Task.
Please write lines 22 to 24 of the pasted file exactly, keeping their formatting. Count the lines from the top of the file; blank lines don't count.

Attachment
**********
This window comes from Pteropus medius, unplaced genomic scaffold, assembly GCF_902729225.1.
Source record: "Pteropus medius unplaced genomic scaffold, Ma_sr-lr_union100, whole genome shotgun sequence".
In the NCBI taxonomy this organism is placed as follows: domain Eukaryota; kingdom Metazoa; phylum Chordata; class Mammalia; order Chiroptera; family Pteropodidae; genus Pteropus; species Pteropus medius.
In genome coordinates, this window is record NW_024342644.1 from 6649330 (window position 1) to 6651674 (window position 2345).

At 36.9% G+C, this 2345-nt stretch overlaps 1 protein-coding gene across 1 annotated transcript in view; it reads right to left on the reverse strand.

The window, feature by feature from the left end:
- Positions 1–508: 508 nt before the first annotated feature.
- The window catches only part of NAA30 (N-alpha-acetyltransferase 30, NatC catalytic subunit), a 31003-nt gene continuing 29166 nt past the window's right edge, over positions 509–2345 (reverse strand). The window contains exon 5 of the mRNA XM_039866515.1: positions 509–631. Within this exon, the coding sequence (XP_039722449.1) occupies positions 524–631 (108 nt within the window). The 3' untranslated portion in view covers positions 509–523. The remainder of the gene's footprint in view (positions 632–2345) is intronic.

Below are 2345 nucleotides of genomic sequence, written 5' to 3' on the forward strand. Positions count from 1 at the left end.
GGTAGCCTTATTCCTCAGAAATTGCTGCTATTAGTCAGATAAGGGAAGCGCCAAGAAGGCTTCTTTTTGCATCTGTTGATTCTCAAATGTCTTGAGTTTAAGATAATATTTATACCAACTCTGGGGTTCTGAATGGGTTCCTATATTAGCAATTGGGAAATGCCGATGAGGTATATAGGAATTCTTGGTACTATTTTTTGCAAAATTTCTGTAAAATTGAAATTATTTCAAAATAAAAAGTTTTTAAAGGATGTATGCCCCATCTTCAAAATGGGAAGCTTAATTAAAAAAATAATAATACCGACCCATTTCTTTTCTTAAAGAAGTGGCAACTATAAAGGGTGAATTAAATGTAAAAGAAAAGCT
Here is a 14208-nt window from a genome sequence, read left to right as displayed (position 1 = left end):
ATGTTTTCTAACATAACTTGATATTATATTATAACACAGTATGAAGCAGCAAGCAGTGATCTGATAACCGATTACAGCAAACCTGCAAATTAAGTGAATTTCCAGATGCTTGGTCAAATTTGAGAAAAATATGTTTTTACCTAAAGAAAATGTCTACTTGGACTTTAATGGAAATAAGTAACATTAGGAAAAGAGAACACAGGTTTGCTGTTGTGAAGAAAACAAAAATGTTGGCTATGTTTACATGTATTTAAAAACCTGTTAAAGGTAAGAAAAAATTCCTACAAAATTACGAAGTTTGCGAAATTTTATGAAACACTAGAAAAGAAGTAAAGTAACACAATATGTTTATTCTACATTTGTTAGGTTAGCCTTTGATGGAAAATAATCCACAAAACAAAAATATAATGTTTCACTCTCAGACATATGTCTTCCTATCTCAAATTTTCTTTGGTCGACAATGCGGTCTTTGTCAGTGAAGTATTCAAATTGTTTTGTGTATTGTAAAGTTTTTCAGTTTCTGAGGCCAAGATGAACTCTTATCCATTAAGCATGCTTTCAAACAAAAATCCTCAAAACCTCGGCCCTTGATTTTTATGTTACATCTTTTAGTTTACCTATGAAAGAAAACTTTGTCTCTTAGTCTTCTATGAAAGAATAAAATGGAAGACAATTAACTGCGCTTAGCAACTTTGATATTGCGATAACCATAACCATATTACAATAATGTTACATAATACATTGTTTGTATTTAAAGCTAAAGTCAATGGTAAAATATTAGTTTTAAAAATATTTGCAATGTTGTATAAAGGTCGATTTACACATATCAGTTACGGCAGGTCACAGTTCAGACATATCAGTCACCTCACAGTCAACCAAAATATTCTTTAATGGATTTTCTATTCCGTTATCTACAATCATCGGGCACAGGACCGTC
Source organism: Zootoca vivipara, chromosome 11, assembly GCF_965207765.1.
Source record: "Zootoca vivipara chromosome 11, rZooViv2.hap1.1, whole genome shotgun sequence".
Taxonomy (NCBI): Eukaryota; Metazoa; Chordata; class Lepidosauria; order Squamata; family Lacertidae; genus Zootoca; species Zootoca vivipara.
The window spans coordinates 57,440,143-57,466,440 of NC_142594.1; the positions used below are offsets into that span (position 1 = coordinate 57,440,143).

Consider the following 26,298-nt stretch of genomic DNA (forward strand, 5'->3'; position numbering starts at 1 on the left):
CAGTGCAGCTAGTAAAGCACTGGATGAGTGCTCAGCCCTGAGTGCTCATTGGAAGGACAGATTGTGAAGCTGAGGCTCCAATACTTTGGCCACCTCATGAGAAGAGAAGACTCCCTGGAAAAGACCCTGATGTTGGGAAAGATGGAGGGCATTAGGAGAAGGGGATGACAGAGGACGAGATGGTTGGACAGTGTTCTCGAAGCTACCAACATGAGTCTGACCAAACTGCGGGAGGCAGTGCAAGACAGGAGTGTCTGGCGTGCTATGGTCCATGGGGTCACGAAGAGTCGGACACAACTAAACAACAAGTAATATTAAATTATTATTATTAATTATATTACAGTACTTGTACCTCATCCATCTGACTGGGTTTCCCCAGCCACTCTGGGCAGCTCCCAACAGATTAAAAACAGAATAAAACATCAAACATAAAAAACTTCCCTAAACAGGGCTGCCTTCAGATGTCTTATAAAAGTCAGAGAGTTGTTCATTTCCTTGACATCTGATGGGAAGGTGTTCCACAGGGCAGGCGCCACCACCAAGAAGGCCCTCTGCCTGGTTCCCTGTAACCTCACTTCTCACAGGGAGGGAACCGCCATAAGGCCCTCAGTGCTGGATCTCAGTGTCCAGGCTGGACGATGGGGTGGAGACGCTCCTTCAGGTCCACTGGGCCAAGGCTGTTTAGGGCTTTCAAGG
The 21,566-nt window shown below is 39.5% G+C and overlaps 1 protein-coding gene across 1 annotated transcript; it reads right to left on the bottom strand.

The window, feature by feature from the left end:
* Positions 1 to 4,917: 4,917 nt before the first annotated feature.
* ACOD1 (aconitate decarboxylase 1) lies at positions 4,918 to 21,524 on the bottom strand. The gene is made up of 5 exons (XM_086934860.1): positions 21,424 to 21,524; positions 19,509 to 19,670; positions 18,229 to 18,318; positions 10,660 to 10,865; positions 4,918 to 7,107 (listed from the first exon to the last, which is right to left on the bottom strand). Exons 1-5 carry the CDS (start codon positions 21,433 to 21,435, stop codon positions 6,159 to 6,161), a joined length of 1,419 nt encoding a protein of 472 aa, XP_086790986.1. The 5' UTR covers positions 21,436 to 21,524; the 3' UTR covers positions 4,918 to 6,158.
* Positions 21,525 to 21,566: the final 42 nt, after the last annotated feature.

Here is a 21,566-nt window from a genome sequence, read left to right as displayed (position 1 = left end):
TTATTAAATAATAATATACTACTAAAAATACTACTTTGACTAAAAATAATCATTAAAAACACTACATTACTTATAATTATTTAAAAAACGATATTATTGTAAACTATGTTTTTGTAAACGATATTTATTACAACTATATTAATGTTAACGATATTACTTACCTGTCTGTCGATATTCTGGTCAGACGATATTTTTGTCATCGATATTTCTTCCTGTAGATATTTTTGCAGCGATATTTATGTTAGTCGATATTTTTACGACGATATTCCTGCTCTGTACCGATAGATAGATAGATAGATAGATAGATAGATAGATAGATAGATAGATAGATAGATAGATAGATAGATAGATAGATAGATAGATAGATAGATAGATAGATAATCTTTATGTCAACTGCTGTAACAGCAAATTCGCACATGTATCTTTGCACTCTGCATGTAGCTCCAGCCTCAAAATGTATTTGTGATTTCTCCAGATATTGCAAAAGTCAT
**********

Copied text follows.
* ACOD1 (aconitate decarboxylase 1) lies at positions 4,918 to 21,524 on the bottom strand. The gene is made up of 5 exons (XM_086934860.1): positions 21,424 to 21,524; positions 19,509 to 19,670; positions 18,229 to 18,318; positions 10,660 to 10,865; positions 4,918 to 7,107 (listed from the first exon to the last, which is right to left on the bottom strand). Exons 1-5 carry the CDS (start codon positions 21,433 to 21,435, stop codon positions 6,159 to 6,161), a joined length of 1,419 nt encoding a protein of 472 aa, XP_086790986.1. The 5' UTR covers positions 21,436 to 21,524; the 3' UTR covers positions 4,918 to 6,158.
* Positions 21,525 to 21,566: the final 42 nt, after the last annotated feature.

Here is a 21,566-nt window from a genome sequence, read left to right as displayed (position 1 = left end):